The 17lakhs Tharu community wants Tharuhat and they live in four districts. The old idea was to have 14 provinces half of them on the basis of ethnic communities. The big four Nepali Congress (NC), the Maoist (UCPN), Madhesi People’s Rights Forum (Democratic), and the Communist Party of Nepal (UML) decided to have six provinces for all of Nepal with the names to be decided by two third majority of respective provinces. The problem is that the plains consist of 22 districts, 17 per cent of the area and 51 per cent of the population and have only one-third representation in the CA, whereas the politics is hill dominated. 

Initially, there was a lot of delay on account of lack of consensus. There was growing public anger against the political class especially after the traumatic events of the <g data-gr-id="87">earthquake .</g> The four parties that signed the sixteen point agreement in effect left the contentious issue which lies at the heart of the problem regarding the provinces to a federal commission. What will be the names of the provinces, and what will be their respective boundaries? The names of the provinces will be decided by a two-third majority of the respective Assemblies. Needless to <g data-gr-id="86">say,the</g> smaller parties took the matter to the Supreme Court which ruled in their favour and the lawmakers responded saying it was a case of   judicial overreach.  Nepal’s population is roughly divided into two, <g data-gr-id="90">hill centric</g> or those who call the shots, and plain-centric (Madhesi), and both feel this issue dilutes federalism and some lawmakers feel that they are defying the Judiciary. Instead of sorting out the problem is this going   to open another can of worms as a lot of unfinished agenda is still left.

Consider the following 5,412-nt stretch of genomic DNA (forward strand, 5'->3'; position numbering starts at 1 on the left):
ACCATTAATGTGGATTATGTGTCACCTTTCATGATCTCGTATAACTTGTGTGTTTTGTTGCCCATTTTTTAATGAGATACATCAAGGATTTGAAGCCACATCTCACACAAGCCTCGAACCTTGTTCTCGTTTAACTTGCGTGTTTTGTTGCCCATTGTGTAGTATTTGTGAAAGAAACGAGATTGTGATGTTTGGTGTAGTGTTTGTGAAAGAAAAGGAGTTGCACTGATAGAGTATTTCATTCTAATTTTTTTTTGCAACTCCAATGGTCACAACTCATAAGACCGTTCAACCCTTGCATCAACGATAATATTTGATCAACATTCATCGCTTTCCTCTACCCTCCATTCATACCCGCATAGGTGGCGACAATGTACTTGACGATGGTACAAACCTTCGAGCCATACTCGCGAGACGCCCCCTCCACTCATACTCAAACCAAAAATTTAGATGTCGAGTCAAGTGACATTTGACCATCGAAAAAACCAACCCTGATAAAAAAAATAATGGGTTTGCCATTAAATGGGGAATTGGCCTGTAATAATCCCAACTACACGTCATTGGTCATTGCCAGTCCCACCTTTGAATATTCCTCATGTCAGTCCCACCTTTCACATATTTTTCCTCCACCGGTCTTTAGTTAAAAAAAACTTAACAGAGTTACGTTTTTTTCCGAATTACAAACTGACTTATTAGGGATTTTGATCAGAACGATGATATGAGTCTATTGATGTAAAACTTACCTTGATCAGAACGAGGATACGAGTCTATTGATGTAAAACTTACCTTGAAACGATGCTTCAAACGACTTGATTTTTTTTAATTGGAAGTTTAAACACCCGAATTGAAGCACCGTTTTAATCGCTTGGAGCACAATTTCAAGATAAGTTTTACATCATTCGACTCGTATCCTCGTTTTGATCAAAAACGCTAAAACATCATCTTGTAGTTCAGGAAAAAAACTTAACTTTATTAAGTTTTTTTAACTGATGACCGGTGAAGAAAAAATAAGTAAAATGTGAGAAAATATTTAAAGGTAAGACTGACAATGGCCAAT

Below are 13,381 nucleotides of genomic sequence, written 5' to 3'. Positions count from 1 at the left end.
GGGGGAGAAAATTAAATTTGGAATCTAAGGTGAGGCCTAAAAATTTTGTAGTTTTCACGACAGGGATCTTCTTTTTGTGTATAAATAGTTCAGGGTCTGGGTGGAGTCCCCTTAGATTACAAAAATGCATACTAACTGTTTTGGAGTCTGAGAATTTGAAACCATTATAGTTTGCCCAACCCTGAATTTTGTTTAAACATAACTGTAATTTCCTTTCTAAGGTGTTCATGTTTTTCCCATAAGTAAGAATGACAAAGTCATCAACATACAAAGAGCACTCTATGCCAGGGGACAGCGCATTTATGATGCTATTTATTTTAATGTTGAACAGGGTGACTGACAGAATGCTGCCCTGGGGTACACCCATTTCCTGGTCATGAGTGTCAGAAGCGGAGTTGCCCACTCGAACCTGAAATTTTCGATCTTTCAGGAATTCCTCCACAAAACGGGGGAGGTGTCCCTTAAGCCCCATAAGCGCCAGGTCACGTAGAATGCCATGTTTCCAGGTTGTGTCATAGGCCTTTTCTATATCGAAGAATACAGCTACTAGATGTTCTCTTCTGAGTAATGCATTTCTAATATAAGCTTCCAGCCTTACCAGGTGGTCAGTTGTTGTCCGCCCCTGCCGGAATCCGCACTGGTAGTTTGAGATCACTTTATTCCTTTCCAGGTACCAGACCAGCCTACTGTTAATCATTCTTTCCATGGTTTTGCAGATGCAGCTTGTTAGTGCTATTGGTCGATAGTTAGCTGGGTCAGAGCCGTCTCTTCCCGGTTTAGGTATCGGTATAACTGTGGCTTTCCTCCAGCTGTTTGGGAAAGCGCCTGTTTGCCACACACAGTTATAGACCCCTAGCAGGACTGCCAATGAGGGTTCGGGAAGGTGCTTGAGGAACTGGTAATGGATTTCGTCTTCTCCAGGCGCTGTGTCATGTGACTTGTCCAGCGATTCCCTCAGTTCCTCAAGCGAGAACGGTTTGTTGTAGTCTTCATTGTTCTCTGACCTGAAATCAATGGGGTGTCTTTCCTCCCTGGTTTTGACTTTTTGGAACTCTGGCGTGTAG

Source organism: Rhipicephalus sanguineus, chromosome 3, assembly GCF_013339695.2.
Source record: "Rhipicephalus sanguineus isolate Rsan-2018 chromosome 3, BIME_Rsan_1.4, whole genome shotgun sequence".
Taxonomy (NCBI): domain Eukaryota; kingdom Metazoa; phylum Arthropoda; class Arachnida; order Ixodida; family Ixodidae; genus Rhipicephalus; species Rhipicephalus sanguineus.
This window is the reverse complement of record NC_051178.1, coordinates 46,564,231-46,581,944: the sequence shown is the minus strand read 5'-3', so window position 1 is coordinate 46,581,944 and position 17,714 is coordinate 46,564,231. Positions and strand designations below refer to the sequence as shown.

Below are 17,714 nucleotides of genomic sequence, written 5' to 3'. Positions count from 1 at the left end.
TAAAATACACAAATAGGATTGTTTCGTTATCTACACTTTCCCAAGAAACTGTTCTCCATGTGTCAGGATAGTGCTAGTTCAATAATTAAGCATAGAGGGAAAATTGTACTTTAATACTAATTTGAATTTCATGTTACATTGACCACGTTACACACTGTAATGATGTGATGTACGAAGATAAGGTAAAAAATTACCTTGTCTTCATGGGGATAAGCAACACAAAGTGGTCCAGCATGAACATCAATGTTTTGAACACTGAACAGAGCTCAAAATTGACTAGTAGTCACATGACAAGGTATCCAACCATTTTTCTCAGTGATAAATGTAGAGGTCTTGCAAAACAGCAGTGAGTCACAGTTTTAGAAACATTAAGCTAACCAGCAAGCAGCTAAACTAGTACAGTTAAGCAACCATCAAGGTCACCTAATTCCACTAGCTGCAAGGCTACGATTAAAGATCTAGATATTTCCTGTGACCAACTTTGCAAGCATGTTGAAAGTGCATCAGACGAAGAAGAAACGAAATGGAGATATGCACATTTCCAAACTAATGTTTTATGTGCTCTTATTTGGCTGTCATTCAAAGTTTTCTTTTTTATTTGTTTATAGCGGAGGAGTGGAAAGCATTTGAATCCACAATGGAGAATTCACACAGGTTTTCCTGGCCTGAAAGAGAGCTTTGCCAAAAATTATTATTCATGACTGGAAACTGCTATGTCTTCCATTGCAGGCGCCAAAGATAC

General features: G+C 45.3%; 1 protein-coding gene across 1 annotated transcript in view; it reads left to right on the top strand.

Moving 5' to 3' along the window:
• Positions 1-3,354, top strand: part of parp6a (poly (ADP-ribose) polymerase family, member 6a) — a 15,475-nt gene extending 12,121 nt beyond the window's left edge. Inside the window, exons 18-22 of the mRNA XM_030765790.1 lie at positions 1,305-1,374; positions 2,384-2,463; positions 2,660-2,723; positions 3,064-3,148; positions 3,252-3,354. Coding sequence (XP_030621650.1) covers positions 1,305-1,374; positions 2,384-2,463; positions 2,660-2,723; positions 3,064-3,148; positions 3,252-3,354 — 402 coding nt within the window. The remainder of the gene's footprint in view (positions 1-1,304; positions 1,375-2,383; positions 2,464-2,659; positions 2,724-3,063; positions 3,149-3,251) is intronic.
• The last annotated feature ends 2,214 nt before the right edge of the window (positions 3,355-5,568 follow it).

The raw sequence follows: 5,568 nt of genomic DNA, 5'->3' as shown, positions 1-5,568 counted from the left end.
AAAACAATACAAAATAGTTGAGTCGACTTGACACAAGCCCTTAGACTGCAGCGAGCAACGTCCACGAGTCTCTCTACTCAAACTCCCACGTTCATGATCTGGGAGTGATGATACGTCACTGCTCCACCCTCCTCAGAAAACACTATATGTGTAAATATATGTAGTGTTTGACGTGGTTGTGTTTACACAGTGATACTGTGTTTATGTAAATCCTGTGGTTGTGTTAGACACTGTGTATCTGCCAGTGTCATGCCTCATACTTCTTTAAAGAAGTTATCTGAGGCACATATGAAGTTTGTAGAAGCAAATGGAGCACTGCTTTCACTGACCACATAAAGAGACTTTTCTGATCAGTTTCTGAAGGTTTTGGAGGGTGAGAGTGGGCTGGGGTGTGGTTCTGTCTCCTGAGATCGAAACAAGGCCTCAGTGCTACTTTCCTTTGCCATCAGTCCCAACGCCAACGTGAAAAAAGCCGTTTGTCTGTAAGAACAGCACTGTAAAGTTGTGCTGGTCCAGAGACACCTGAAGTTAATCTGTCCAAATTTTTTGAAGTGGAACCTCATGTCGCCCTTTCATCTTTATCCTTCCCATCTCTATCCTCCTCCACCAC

The preliminary draft of this Constitution was discussed with the people of Nepal, but one is not sure how much of people’s suggestions are incorporated.  The total time frame for this exercise was thirty days. Some of the suggestions received were for directly elected Executive, declaring Nepal a Hindu state since rejected, academic qualification for lawmakers.  Another recommendation that came was to finalise the demarcation of the federal units and promulgate a complete Constitution, also rejected. The people also wanted the name of the Madhesi movement in the Preamble of the Constitution. Some other suggestions received were pension scheme for farmers above sixty years and designating rhino or elephant as national animal.